Astrology, Events

Sights and Shadows

The eclipse season is upon us and this time there are three!

Last summer, it was all U.S. They even called that total solar eclipse “The Great American Eclipse.” And it was fantastic. It was magical. It was life changing.

This year, the main event is a lunar eclipse. The Full Moon in Aquarius on July 27th has the sun and moon nearly exactly aligning with the Lunar Nodes. This has the moon moving through the center of the Earth’s shadow and resulting in totality longer than almost ever! That is also why there is room for three eclipses. Two weeks before and after, we have partial solar eclipses, but ones that just skim the far south and far north regions of the globe.

If you were to look at the visibility maps for all three eclipses, you would think that the U.S. was being avoided on purpose. All three stay clear of our shores.

However, before you feel left out, know that right now is some of the best sights in the sky regardless where you live…with the possible exception of the very far north and very far south.

The visible planets are optimally viewed when their apparent position is furtherest from the sun. This is actually happening with ALL FIVE VISIBLE PLANETS over a short time!

With the inner planets, we have what is called maximum elongation. Both Mercury and Venus are closer to the sun than us. That means they always appear somewhat near the sun. And since the sun’s light drowns out all others, we can only seem Mercury and Venus shortly after sunset or before sunrise depending on which side of the sun they are on.

Maximum elongation has Mercury or Venus appearing furthest from the sun and thus highest in the dusk or dawn sky. Well, over the next 4 weeks, both Mercury and Venus will hit their maximum eastern elongation, which makes them easiest to see in the early evening sky. In fact, I have been enjoying the sight of them for a while now. Each night, either just before or shortly after sunset, I’ve been going up to the roof for some viewing. One night, I saw Mercury before I even realized he was visible. Last night, Mercury was quite high in the darkening sky…visible between the clouds rolling through.

Mercury reaches greatest elongation on July 11th. Venus reaches greatest elongation on August 17th. You don’t have to wait until then. Get out once it just starts getting dark and look WNW and you’ll surely see Venus. If it’s getting dark, but not yet dark enough to see many stars, move your eyes from Venus toward the spot where the sun set, and you just might catch Mercury. It’s about timing as much as anything else.

With the outer planets, we don’t speak of elongation, we speak of opposition. Since their orbits are larger than ours, we, once each year, pass directly in between an outer planet and the sun. Jupiter opposition happened in early May (the 8th); Saturn opposition happened on June 27th; and Mars opposition happens on July 26th. Each is closest and brightest at that time.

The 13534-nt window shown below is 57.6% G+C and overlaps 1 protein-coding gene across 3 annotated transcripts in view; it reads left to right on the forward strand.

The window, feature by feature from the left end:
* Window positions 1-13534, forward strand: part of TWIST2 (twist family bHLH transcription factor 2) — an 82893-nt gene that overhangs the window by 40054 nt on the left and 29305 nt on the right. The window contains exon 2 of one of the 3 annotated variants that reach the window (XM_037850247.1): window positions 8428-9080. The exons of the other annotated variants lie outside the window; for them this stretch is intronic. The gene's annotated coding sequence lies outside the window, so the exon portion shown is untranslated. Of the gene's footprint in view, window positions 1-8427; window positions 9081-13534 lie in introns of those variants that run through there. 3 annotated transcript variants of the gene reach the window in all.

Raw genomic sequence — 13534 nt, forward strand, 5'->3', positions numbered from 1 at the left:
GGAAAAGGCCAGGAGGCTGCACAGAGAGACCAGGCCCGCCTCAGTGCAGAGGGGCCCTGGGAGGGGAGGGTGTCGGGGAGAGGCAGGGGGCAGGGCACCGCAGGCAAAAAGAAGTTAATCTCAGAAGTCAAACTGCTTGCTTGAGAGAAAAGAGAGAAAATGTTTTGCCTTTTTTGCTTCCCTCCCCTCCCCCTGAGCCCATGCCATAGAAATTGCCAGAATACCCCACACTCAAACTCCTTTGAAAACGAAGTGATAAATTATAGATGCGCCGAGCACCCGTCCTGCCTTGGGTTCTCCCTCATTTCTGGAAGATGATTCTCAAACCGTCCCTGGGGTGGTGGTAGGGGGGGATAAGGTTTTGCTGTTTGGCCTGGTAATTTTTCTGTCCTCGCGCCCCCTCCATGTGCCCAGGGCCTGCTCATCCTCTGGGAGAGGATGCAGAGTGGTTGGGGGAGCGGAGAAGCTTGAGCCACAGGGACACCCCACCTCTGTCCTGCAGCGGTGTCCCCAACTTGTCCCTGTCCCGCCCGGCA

Jupiter and Saturn are now above the horizon at dusk. When you find Venus to the west, turn toward the south and then to the east. You’ll see Jupiter in the SSE sky not too high (depending on where you are on earth). Moving further east with your eyes, you’ll eventually see Saturn (ESE), which is not much brighter than the brighter stars.

If you are out a few hours later, you’ll catch Mars. He currently rises around 10 pm here in Austin, but will rise earlier and earlier each day. At opposition in less than 3 weeks, he’ll rise at sunset, and after that, he’ll rise before sunset.

Mars, let me tell you, is brighter than I ever remember seeing. They say this opposition puts Earth and Mars closer than they’ve been in 15 years. I haven’t seen Mars in the evening, but I have seen Mars in the early dawn…and even though the sky was already getting light, it shined brightly in the southern sky.

The same day as Mercury’s greatest elongation is Pluto opposition. This cannot be seen with the unaided eye, but what is interesting about this event is that from Pluto, Earth will transit the face of the sun. Given the distances involved, this has to be an extremely rare event requiring perfect alignment!

Summer, with its mild nighttime temperatures, is a good time to enjoy the night sky. This summer is the best I’ve ever seen, so do look up if you find yourself out there.

One Astrological note I will share here: I have been enjoying seeing how the Trine between Jupiter and Neptune is affecting people. Just about every person I’ve read for of late is feeling it. It is not a bad thing…at all…but it does get the juices flowing in a way that one cannot miss.


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